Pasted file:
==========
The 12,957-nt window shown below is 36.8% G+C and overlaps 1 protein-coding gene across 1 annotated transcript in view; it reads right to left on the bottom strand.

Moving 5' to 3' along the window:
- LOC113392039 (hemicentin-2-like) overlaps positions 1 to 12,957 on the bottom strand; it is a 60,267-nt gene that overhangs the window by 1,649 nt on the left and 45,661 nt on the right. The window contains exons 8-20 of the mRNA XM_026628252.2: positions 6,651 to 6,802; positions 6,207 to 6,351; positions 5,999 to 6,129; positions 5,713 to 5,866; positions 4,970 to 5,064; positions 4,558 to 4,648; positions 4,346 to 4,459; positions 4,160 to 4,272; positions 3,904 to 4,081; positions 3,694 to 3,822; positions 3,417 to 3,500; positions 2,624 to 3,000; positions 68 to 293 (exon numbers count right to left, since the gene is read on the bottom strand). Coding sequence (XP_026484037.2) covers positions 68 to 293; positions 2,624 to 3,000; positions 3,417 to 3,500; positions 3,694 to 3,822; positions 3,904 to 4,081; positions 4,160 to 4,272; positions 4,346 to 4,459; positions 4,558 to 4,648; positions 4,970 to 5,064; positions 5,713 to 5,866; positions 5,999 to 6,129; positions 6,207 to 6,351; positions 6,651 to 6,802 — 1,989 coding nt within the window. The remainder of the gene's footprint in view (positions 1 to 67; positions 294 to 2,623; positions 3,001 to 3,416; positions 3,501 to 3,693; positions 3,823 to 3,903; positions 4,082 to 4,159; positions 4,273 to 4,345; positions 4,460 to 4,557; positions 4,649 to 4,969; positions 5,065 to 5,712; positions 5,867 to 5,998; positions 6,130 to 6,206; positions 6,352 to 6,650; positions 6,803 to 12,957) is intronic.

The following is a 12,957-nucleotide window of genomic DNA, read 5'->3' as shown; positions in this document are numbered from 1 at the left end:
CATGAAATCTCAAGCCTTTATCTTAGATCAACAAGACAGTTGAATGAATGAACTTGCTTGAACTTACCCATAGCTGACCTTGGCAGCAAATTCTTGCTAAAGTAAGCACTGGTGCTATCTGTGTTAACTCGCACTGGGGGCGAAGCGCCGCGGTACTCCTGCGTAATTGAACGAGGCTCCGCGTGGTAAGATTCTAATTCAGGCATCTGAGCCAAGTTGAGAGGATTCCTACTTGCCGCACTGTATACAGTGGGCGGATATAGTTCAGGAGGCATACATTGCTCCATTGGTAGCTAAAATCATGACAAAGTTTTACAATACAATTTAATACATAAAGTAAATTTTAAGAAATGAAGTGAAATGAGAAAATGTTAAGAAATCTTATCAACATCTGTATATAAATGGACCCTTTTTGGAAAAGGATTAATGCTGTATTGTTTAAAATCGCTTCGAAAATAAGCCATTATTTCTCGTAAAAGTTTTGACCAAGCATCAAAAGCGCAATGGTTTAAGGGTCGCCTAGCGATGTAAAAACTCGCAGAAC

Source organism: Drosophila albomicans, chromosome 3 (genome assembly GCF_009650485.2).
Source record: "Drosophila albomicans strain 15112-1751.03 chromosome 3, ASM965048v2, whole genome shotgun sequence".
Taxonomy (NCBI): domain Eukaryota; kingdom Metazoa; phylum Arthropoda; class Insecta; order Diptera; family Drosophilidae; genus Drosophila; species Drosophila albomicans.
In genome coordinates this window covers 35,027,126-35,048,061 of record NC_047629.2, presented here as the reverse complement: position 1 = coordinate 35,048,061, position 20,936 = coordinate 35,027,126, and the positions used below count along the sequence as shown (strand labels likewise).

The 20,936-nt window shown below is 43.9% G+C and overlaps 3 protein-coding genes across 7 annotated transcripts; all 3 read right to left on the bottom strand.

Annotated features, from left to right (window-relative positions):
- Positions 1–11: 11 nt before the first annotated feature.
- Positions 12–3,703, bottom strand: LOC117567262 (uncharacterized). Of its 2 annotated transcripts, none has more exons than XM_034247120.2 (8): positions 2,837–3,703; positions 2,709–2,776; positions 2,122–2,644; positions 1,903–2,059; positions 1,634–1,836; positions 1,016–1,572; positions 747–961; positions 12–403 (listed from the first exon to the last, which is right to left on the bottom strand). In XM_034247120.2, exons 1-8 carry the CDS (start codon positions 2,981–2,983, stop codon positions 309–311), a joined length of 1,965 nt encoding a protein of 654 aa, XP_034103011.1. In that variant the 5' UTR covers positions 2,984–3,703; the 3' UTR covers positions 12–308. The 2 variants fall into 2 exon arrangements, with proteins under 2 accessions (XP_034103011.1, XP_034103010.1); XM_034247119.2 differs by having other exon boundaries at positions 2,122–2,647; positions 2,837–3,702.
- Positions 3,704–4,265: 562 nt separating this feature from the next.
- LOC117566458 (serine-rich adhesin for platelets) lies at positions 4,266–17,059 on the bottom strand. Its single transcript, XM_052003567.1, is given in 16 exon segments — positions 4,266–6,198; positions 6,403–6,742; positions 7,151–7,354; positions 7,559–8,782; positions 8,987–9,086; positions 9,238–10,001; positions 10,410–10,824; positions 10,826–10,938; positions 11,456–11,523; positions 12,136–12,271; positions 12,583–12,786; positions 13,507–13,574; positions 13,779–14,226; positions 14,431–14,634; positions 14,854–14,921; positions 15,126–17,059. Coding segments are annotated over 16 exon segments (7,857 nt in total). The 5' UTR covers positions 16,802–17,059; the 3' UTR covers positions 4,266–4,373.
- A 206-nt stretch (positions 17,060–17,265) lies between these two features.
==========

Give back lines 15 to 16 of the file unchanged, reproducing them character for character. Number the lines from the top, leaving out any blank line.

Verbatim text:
- LOC117566458 (serine-rich adhesin for platelets) lies at positions 4,266–17,059 on the bottom strand. Its single transcript, XM_052003567.1, is given in 16 exon segments — positions 4,266–6,198; positions 6,403–6,742; positions 7,151–7,354; positions 7,559–8,782; positions 8,987–9,086; positions 9,238–10,001; positions 10,410–10,824; positions 10,826–10,938; positions 11,456–11,523; positions 12,136–12,271; positions 12,583–12,786; positions 13,507–13,574; positions 13,779–14,226; positions 14,431–14,634; positions 14,854–14,921; positions 15,126–17,059. Coding segments are annotated over 16 exon segments (7,857 nt in total). The 5' UTR covers positions 16,802–17,059; the 3' UTR covers positions 4,266–4,373.
- A 206-nt stretch (positions 17,060–17,265) lies between these two features.